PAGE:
Thursday, April 23, 2015

The view from Greenland's highest peak

It's amusing to me whenever a science denier cites the ice cores in Greenland as "proof" that global warming either a) isn't happening or b) isn't a big deal. It's a horrible argument for deniers to make. Here's why.

First, we're talking about ice cores taken from one location in Greenland. Not only is it one single location, but it just happens to be Greenland's highest point (10,660 feet/3,249 meters above sea level) and near the center of the continental glacier that covers Greenland. Guess what? It's going to be cold up there, just from the elevation alone, to say nothing of how all that ice affects the local temperature. Location matters. It's amusing that the same deniers who claim urban heat island when trying to explain away any warming trends seem to forget that when faced with factors that would decrease the rate of local temperature change.



Second, when we talk about global warming, we mean the entire planet, which is far larger than one single spot in the center of Greenland. While interesting and informative (hey, we need all the data we can get!), it ultimately says little to nothing about whether or not the entire planet is warming up and at what rate, just as readings from a thermometer in your backyard says little the change in the global average.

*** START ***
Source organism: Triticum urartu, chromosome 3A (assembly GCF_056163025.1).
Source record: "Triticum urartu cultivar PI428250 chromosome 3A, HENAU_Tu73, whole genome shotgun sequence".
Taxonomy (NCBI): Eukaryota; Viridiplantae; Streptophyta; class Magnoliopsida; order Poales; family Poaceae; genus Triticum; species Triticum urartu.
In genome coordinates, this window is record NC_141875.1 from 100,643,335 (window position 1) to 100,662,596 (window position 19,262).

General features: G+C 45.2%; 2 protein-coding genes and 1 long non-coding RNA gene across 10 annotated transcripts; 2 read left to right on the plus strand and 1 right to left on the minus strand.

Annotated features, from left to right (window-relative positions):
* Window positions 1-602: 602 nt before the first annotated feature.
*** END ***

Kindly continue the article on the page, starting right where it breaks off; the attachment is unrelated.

Third and most amusing is this: The research that at least one denier (and WUWT) tried to cite as proof that modern temperatures have yet to exceed historical temperatures (Kobashi et al. 2011) is...wait for it...a hockey stick paper! Take a look at Figure 1 from that paper:

Figure 1 from Kobashi et al. 2011

Now what does that show? Well, the top shows the past 170 years, the middle shows the last 1,110 years, and the bottom graph shows the last 4,010 years. What do you see? WUWT and other deniers focused on the fact that reconstructed temperatures were higher than the 2001-2010 average at multiple points in the past. But take a good look at the overall trend in the data, especially relative to the 2001-2010 average. What do you see? Yep. A gradual cooling trend, with a sudden reversal in the last 100 years. The same story found by Marcott et al., PAGES 2k, and other hockey stick papers.  Oops. I wonder if anyone at WUWT ever noticed that.